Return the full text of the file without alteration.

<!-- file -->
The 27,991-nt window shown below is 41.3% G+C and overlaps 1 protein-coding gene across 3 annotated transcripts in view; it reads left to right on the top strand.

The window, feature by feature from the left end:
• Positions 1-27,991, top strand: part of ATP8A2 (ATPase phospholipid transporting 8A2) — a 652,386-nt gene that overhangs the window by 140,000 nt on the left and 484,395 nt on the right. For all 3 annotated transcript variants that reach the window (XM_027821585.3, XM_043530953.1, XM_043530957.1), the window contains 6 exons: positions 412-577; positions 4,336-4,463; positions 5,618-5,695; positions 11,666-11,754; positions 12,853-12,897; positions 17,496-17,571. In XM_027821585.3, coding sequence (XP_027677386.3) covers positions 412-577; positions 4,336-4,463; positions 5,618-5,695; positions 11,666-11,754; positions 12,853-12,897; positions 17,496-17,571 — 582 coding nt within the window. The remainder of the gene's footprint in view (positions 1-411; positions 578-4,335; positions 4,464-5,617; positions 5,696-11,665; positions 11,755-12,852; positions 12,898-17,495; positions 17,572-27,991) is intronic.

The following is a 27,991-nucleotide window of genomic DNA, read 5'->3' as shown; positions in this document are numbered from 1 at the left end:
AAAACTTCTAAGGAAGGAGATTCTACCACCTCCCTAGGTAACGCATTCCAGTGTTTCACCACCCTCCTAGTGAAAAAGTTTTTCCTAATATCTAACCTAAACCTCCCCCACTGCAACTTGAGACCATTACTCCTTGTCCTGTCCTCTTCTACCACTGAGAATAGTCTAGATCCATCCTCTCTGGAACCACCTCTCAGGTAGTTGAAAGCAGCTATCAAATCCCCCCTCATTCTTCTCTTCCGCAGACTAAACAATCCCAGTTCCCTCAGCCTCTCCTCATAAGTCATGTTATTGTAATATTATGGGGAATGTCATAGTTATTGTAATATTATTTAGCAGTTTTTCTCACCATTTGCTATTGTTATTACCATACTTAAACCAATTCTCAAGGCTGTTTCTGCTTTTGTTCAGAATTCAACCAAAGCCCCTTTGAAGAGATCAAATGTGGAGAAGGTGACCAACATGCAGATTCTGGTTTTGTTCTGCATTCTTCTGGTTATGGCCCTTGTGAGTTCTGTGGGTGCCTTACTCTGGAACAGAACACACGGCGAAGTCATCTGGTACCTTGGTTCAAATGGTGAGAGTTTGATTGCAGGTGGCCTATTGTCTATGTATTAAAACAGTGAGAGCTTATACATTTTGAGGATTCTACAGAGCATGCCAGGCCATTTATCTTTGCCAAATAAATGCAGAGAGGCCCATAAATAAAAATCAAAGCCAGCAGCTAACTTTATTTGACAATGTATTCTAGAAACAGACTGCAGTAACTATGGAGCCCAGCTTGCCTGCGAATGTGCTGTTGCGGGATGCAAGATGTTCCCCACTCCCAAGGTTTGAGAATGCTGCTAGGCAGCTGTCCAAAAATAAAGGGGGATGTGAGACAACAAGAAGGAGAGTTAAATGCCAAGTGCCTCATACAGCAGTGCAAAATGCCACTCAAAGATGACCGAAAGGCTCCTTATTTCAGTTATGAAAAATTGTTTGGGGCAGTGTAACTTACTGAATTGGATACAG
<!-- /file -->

The 27,991-nt window shown below is 41.3% G+C and overlaps 1 protein-coding gene across 3 annotated transcripts in view; it reads left to right on the top strand.

The window, feature by feature from the left end:
• Positions 1-27,991, top strand: part of ATP8A2 (ATPase phospholipid transporting 8A2) — a 652,386-nt gene that overhangs the window by 140,000 nt on the left and 484,395 nt on the right. For all 3 annotated transcript variants that reach the window (XM_027821585.3, XM_043530953.1, XM_043530957.1), the window contains 6 exons: positions 412-577; positions 4,336-4,463; positions 5,618-5,695; positions 11,666-11,754; positions 12,853-12,897; positions 17,496-17,571. In XM_027821585.3, coding sequence (XP_027677386.3) covers positions 412-577; positions 4,336-4,463; positions 5,618-5,695; positions 11,666-11,754; positions 12,853-12,897; positions 17,496-17,571 — 582 coding nt within the window. The remainder of the gene's footprint in view (positions 1-411; positions 578-4,335; positions 4,464-5,617; positions 5,696-11,665; positions 11,755-12,852; positions 12,898-17,495; positions 17,572-27,991) is intronic.

The following is a 27,991-nucleotide window of genomic DNA, read 5'->3' as shown; positions in this document are numbered from 1 at the left end:
AAAACTTCTAAGGAAGGAGATTCTACCACCTCCCTAGGTAACGCATTCCAGTGTTTCACCACCCTCCTAGTGAAAAAGTTTTTCCTAATATCTAACCTAAACCTCCCCCACTGCAACTTGAGACCATTACTCCTTGTCCTGTCCTCTTCTACCACTGAGAATAGTCTAGATCCATCCTCTCTGGAACCACCTCTCAGGTAGTTGAAAGCAGCTATCAAATCCCCCCTCATTCTTCTCTTCCGCAGACTAAACAATCCCAGTTCCCTCAGCCTCTCCTCATAAGTCATGTTATTGTAATATTATGGGGAATGTCATAGTTATTGTAATATTATTTAGCAGTTTTTCTCACCATTTGCTATTGTTATTACCATACTTAAACCAATTCTCAAGGCTGTTTCTGCTTTTGTTCAGAATTCAACCAAAGCCCCTTTGAAGAGATCAAATGTGGAGAAGGTGACCAACATGCAGATTCTGGTTTTGTTCTGCATTCTTCTGGTTATGGCCCTTGTGAGTTCTGTGGGTGCCTTACTCTGGAACAGAACACACGGCGAAGTCATCTGGTACCTTGGTTCAAATGGTGAGAGTTTGATTGCAGGTGGCCTATTGTCTATGTATTAAAACAGTGAGAGCTTATACATTTTGAGGATTCTACAGAGCATGCCAGGCCATTTATCTTTGCCAAATAAATGCAGAGAGGCCCATAAATAAAAATCAAAGCCAGCAGCTAACTTTATTTGACAATGTATTCTAGAAACAGACTGCAGTAACTATGGAGCCCAGCTTGCCTGCGAATGTGCTGTTGCGGGATGCAAGATGTTCCCCACTCCCAAGGTTTGAGAATGCTGCTAGGCAGCTGTCCAAAAATAAAGGGGGATGTGAGACAACAAGAAGGAGAGTTAAATGCCAAGTGCCTCATACAGCAGTGCAAAATGCCACTCAAAGATGACCGAAAGGCTCCTTATTTCAGTTATGAAAAATTGTTTGGGGCAGTGTAACTTACTGAATTGGATACAG